And so the resurrection changes our whole perspective on Good Friday. It shows us that actually the death of Jesus is not the point of failure, but of victory. The one on the cross was the one with the power to overcome death itself. It’s not that he couldn’t save himself, but that he didn’t save himself. Jesus freely gave himself, in folly and weakness, in order to demonstrate God’s love and power. Easter morning turns the whole crucifixion on its head. When Pilate put the sign reading “Kings of Jews”, he meant it as a mocking, and as a warning. But in the light of Easter morning, we can see that it’s the truth. When the soldiers crowned Jesus, and put him in royal robes, they were mocking, but it became the truth.
Suddenly we understand that when Jesus said “It is finished” it really was all finished. Love had won. Death and sin had been defeated. I wonder if this is why the gospel writers don’t have very much to say about the resurrection? Take Mark’s gospel – 667 verses in what is thought to be the original, with its short ending. How many verses would you think were about the resurrection – more than a 100? 50? 20 verses? In fact, Mark writes just 9 verses about the resurrection – less than 2% of his Gospel. In the book he wrote for the purpose of telling the Good News, just 9 verses on Jesus coming back to life – almost a postscript! Compare that to 5 chapters written about the passion and death of Jesus. And it’s a similar picture in the other gospels, although not quite so extreme. I think that this is because the resurrection isn’t the point – it’s wonderful, we celebrate it, we worship our risen king, but the Good News is that Jesus died, and won the victory over sin and death.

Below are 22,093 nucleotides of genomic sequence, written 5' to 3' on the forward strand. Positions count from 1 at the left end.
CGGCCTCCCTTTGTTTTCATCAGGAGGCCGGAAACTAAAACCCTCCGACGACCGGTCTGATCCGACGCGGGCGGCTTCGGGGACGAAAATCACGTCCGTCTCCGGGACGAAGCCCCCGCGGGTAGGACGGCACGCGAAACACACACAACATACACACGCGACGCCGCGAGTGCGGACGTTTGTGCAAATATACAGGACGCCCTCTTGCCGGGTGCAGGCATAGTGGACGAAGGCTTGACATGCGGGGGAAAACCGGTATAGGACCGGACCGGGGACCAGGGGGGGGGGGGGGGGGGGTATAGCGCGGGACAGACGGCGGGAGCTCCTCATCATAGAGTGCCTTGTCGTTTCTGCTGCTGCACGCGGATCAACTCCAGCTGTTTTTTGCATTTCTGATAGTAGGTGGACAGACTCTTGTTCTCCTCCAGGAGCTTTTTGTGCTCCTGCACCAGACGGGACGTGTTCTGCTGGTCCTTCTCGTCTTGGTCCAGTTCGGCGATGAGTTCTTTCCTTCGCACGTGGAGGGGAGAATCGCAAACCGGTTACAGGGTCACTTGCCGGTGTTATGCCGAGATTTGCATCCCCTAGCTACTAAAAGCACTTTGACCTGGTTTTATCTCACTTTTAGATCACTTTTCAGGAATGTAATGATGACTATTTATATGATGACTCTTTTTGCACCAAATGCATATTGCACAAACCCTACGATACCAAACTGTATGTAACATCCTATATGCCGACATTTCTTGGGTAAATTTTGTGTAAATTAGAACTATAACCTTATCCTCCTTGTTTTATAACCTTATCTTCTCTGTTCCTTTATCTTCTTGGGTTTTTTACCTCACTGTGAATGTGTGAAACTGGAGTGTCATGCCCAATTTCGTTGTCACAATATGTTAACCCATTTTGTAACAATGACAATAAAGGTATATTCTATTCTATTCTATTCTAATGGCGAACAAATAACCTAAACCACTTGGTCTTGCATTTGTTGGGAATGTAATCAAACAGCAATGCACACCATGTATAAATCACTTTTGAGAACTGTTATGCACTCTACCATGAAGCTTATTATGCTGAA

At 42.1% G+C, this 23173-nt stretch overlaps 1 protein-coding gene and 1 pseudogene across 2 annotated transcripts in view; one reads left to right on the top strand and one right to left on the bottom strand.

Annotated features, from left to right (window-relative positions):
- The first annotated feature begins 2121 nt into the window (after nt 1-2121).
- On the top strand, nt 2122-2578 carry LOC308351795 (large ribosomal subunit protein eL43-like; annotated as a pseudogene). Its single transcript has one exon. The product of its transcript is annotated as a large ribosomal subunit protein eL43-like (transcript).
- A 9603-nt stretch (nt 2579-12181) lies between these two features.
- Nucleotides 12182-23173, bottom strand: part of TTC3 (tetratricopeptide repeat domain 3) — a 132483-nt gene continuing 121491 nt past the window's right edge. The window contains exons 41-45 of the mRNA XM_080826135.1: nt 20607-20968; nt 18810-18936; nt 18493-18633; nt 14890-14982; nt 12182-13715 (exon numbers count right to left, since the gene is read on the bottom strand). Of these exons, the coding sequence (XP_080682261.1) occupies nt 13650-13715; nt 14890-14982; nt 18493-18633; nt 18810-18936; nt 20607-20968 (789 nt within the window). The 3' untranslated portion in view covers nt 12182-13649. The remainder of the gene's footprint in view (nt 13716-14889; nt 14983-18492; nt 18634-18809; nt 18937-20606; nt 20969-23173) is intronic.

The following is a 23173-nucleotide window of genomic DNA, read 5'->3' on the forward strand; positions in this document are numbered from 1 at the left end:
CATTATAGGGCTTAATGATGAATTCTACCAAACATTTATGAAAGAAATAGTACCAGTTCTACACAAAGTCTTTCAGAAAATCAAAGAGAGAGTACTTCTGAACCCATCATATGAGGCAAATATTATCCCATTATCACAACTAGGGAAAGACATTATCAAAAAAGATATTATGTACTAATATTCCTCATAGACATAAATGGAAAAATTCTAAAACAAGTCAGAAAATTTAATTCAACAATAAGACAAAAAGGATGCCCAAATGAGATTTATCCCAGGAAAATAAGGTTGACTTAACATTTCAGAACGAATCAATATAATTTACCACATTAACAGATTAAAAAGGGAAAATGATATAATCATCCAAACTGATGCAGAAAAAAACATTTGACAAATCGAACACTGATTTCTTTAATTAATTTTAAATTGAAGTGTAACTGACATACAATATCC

So to the western minds we say – God’s folly is wiser than all our wisdom. Only by coming to earth as a human, living among us, and dying for us could humanity be saved. Only the one who is the God-man could take all humanity with him through the gates of death into new life.
To the eastern minds we say – God’s weakness is stronger than our strength. What greater power could you want than raising from the death. What greater symbol could you want than the cross, turned from being a tool of oppression, pain, and fear into the ultimate symbol of love and rescue.
Easter morning shows us that the light of God changes everything – it turns the place of deepest darkness, of utter folly, of helplessness into the place of greatest victory.
Thank God for Good Friday, and thank God for Easter morning!!
Wright, Tom. The Crown and the Fire. Meditations on the Cross and the Life of the Spirit (London: SPCK, 1992